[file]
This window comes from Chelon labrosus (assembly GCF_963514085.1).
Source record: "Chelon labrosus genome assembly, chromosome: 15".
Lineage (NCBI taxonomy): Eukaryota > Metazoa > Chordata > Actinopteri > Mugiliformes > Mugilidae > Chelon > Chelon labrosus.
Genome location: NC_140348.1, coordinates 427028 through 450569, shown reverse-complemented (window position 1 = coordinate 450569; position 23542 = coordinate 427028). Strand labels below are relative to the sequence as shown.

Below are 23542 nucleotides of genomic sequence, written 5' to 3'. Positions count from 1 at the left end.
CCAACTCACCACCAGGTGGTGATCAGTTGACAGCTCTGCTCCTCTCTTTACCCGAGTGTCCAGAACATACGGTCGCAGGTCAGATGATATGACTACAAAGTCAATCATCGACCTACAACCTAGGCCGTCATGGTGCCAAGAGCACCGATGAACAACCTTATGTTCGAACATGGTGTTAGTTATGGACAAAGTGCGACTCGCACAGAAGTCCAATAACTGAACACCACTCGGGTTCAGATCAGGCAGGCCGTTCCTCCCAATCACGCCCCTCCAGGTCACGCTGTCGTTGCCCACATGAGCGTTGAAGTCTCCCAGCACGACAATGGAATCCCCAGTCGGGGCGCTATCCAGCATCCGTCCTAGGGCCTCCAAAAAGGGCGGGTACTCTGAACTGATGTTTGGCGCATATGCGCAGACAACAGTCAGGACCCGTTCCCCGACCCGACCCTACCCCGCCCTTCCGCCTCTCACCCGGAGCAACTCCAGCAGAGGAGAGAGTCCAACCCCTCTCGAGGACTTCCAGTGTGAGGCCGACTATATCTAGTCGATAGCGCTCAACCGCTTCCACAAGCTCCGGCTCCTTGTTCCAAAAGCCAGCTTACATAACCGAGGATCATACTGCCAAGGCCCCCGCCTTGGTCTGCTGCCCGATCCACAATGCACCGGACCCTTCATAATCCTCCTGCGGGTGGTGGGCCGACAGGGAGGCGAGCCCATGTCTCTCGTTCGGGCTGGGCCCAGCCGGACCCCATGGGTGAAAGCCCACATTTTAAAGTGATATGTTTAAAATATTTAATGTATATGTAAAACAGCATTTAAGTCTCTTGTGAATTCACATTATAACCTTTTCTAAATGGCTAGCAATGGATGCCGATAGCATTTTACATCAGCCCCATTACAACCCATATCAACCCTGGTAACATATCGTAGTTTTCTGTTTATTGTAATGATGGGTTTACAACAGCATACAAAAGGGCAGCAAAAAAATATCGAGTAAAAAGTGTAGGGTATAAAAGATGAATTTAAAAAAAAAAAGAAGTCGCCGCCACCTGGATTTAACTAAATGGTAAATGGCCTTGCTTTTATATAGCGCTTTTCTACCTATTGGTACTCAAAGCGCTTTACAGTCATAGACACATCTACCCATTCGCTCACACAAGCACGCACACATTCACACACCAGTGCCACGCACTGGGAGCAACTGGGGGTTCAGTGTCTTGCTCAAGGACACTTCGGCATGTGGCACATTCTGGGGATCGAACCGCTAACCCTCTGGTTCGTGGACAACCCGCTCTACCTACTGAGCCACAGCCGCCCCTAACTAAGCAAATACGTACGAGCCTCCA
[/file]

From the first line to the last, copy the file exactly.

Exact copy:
This window comes from Chelon labrosus (assembly GCF_963514085.1).
Source record: "Chelon labrosus genome assembly, chromosome: 15".
Lineage (NCBI taxonomy): Eukaryota > Metazoa > Chordata > Actinopteri > Mugiliformes > Mugilidae > Chelon > Chelon labrosus.
Genome location: NC_140348.1, coordinates 427028 through 450569, shown reverse-complemented (window position 1 = coordinate 450569; position 23542 = coordinate 427028). Strand labels below are relative to the sequence as shown.

Below are 23542 nucleotides of genomic sequence, written 5' to 3'. Positions count from 1 at the left end.
CCAACTCACCACCAGGTGGTGATCAGTTGACAGCTCTGCTCCTCTCTTTACCCGAGTGTCCAGAACATACGGTCGCAGGTCAGATGATATGACTACAAAGTCAATCATCGACCTACAACCTAGGCCGTCATGGTGCCAAGAGCACCGATGAACAACCTTATGTTCGAACATGGTGTTAGTTATGGACAAAGTGCGACTCGCACAGAAGTCCAATAACTGAACACCACTCGGGTTCAGATCAGGCAGGCCGTTCCTCCCAATCACGCCCCTCCAGGTCACGCTGTCGTTGCCCACATGAGCGTTGAAGTCTCCCAGCACGACAATGGAATCCCCAGTCGGGGCGCTATCCAGCATCCGTCCTAGGGCCTCCAAAAAGGGCGGGTACTCTGAACTGATGTTTGGCGCATATGCGCAGACAACAGTCAGGACCCGTTCCCCGACCCGACCCTACCCCGCCCTTCCGCCTCTCACCCGGAGCAACTCCAGCAGAGGAGAGAGTCCAACCCCTCTCGAGGACTTCCAGTGTGAGGCCGACTATATCTAGTCGATAGCGCTCAACCGCTTCCACAAGCTCCGGCTCCTTGTTCCAAAAGCCAGCTTACATAACCGAGGATCATACTGCCAAGGCCCCCGCCTTGGTCTGCTGCCCGATCCACAATGCACCGGACCCTTCATAATCCTCCTGCGGGTGGTGGGCCGACAGGGAGGCGAGCCCATGTCTCTCGTTCGGGCTGGGCCCAGCCGGACCCCATGGGTGAAAGCCCACATTTTAAAGTGATATGTTTAAAATATTTAATGTATATGTAAAACAGCATTTAAGTCTCTTGTGAATTCACATTATAACCTTTTCTAAATGGCTAGCAATGGATGCCGATAGCATTTTACATCAGCCCCATTACAACCCATATCAACCCTGGTAACATATCGTAGTTTTCTGTTTATTGTAATGATGGGTTTACAACAGCATACAAAAGGGCAGCAAAAAAATATCGAGTAAAAAGTGTAGGGTATAAAAGATGAATTTAAAAAAAAAAAGAAGTCGCCGCCACCTGGATTTAACTAAATGGTAAATGGCCTTGCTTTTATATAGCGCTTTTCTACCTATTGGTACTCAAAGCGCTTTACAGTCATAGACACATCTACCCATTCGCTCACACAAGCACGCACACATTCACACACCAGTGCCACGCACTGGGAGCAACTGGGGGTTCAGTGTCTTGCTCAAGGACACTTCGGCATGTGGCACATTCTGGGGATCGAACCGCTAACCCTCTGGTTCGTGGACAACCCGCTCTACCTACTGAGCCACAGCCGCCCCTAACTAAGCAAATACGTACGAGCCTCCA